Social media use has risen exponentially over the last few years. Today, 91% of 16-24 year olds use the internet for social networking. But the last 25 years have also seen anxiety and depression rates rise by 70%. Could it be that social media, the lauded connector of humankind, has actually become our own worst enemy?
Past Facebook executives like Sean Parker, the company’s first president (and founder of Napster), and Chamath Palihapitiya, VP of user growth, came out recently to express their regret over having been a part of what they consider a mass and deleterious programming of society.
So what exactly is the problem?
The social media effect
The growth of social media has provided a platform for making connections, finding information, and achieving a global voice. But it’s also created a narcissistic and addictive culture driven by digital notifications, comparisons, approval and affirmation. Add to that the anonymity that enables users to launch ignorant political tirades, cyber bullying and bashing of complete strangers, and you’ve got a recipe for a social disaster.
Social media is creating generations of individuals, fully connected, yet essentially isolated and unable to separate what they see on screen from reality. And it’s taking a toll on our mental, physiological and social wellbeing.
Social media and the brain
Seeing comments and likes makes people happy. It releases a surge of dopamine into the brain, making people feel better about themselves through affirmation form others. And yet that satisfaction is only skin deep. A Royal Society of Public Health survey found that the top social media sites induced feelings of inadequacy, anxiety and self-loathing in users who viewed the online world as the standard, and found themselves lacking. Yet despite the decreased happiness and life satisfaction of Facebook users, they continue to return time and again for another hormone rush—because it’s addicting.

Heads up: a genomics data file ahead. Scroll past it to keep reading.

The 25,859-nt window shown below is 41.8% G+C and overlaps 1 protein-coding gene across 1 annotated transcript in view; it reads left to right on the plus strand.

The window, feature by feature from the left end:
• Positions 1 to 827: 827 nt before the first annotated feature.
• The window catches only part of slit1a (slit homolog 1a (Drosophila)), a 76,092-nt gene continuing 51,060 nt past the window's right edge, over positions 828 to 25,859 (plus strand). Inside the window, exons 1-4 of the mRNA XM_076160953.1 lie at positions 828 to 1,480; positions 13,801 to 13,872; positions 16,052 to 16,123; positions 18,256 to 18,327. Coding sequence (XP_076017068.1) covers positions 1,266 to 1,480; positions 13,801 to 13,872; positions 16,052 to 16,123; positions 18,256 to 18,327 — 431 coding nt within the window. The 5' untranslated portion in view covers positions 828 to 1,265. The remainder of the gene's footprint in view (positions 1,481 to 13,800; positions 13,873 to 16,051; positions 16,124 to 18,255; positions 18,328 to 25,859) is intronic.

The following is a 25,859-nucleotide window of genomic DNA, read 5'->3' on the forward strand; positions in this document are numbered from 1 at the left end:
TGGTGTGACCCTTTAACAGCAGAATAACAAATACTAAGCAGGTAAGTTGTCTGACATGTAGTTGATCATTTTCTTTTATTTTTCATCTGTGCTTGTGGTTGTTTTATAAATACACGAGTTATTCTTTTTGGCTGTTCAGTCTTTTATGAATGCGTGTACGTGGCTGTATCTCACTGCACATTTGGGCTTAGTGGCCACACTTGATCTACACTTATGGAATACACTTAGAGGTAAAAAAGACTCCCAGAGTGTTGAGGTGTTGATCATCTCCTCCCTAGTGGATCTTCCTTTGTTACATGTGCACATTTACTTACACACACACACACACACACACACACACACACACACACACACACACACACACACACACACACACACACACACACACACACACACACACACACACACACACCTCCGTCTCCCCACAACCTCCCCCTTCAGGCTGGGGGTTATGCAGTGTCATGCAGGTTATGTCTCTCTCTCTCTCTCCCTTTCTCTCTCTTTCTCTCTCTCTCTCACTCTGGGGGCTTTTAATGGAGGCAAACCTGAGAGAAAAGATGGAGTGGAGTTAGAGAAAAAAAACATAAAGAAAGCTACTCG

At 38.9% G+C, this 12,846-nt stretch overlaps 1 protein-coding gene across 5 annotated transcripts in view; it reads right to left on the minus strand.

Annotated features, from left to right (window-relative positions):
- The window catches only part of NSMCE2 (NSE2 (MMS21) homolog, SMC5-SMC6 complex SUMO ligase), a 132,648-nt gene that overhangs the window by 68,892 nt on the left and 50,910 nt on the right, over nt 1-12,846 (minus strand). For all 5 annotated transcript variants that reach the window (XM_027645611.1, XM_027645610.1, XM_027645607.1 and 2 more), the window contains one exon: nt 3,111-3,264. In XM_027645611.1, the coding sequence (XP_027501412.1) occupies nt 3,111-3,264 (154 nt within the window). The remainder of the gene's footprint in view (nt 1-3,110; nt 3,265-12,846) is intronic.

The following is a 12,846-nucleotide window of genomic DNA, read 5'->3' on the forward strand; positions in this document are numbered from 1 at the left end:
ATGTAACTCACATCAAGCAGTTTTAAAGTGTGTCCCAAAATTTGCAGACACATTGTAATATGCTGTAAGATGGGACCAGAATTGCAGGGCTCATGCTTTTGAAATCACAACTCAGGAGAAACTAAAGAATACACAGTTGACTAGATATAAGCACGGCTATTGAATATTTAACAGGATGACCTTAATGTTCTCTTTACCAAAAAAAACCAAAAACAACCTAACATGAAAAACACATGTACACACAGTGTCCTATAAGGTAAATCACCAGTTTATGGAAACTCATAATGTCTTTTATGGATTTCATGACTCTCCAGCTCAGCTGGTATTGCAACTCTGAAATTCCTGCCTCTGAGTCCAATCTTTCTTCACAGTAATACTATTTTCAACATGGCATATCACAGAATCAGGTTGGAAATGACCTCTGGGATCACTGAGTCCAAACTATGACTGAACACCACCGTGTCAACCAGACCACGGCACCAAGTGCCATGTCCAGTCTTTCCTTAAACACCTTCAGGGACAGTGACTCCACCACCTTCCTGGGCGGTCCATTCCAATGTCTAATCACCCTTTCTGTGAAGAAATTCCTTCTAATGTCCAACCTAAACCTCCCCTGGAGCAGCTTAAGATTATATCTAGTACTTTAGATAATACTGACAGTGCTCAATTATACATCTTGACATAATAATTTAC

According to Parker, Facebook was built on the notion of how to consume people’s time and conscious attention. He said that he, like others behind social networking, understood the “vulnerability in human psychology” that would attract people to social media again and again, and then exploited it by creating a “social-validation feedback loop” in the brain. The result? Like Pavlov’s dog, when we see a notification, the dopamine comes in, and we become happy and feel affirmed by the world. In the process we’re being programed to return to the screen for “social” approval—and lose ourselves in it.
Social media and physiology
On the surface, social media and online networking is about connectivity. But it in fact tends to perpetuate feelings of isolation—because when all is said and done, you’re merely interacting with a screen, and being driven by comparisons to what appears to be the behind-the-screen ideal. The perception and feeling of isolation can cause physiological reactions of stress responses in the body—which in turn increase the risk of illness and early death.
Social media and social aptitude
On-screen engagements are also decreasing social aptitude for real-world interactions. Devoid of social cues and reasons to speak with others by voice, children and adults alike are getting lost in digital conversations and worlds, leaving communication skills but a distant memory—or worse, non-existent. People are spending hours and days of their lives scrolling through social feeds, brazenly arguing and abusing strangers and becoming polarized. Parker says he can only imagine what social media is doing to young brains. Palihapitiya said, “I think we have created tools that are ripping apart the social fabric of how society works… eroding the core foundations of how people behave by and between each other.”
Whatever side of the social media debate you might be on, one thing is clear: Palihapitiya and Parker have left Facebook behind—and Palihapitiya won’t let his children open an account. So is social media really all bad? Or can simple awareness of its negative aspects prevent this programming? Only time, and the future stats, will tell.